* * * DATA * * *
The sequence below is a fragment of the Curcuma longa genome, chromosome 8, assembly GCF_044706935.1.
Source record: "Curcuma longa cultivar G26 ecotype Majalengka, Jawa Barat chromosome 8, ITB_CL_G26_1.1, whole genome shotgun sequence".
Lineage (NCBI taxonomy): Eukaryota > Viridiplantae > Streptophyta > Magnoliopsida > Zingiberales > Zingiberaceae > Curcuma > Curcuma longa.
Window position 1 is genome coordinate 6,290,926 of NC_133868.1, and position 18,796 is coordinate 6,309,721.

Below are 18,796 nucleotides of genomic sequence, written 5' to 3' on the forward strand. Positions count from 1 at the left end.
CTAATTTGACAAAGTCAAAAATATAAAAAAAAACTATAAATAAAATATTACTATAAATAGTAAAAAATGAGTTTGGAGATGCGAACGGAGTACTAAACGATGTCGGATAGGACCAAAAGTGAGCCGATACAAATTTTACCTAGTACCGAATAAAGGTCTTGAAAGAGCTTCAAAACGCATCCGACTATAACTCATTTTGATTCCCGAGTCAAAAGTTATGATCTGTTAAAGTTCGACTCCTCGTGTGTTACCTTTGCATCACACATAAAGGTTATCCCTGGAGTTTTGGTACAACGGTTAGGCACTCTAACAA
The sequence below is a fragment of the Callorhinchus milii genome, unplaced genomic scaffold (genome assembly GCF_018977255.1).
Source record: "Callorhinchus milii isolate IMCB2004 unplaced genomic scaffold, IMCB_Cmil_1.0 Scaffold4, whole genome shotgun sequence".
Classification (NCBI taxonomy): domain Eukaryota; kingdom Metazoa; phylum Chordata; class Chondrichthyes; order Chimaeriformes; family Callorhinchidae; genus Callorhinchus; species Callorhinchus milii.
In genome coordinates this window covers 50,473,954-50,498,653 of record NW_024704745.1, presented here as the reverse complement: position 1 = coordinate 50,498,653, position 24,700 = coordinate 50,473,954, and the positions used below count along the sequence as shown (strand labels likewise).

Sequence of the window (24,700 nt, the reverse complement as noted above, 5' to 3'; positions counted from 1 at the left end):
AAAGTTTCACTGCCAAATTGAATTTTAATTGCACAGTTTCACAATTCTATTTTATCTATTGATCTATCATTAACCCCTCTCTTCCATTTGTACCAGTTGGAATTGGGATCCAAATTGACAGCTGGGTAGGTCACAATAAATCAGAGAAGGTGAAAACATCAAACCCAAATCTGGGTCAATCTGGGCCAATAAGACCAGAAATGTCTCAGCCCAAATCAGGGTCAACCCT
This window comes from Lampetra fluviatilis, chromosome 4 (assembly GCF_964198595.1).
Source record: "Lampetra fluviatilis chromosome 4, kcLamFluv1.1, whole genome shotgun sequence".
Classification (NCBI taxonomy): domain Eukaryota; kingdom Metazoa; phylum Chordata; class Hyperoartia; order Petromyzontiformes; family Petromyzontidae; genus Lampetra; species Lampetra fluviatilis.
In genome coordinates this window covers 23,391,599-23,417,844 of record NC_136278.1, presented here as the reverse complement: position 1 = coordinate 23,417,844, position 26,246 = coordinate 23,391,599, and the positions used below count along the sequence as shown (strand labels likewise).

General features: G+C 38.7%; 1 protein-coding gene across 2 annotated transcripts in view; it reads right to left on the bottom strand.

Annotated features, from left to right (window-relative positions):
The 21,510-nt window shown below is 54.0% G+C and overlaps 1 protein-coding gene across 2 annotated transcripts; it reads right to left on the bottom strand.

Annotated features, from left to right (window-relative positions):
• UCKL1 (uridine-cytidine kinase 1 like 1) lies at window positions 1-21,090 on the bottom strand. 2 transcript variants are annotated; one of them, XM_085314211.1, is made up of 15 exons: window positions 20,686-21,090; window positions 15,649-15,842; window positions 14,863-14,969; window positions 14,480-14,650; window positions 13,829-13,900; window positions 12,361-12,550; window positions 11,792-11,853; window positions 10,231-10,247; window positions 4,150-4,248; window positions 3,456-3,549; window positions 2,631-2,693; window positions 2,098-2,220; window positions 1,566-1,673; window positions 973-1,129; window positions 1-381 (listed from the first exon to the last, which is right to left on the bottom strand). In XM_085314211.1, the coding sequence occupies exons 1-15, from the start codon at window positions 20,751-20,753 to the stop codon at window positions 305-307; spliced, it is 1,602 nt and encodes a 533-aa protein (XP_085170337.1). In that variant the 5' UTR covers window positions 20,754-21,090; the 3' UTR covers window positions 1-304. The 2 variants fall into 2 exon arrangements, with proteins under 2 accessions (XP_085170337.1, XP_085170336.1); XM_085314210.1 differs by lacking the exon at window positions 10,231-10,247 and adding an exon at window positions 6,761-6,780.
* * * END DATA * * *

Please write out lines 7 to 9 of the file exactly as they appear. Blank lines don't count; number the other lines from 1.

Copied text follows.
The sequence below is a fragment of the Callorhinchus milii genome, unplaced genomic scaffold (genome assembly GCF_018977255.1).
Source record: "Callorhinchus milii isolate IMCB2004 unplaced genomic scaffold, IMCB_Cmil_1.0 Scaffold4, whole genome shotgun sequence".
Classification (NCBI taxonomy): domain Eukaryota; kingdom Metazoa; phylum Chordata; class Chondrichthyes; order Chimaeriformes; family Callorhinchidae; genus Callorhinchus; species Callorhinchus milii.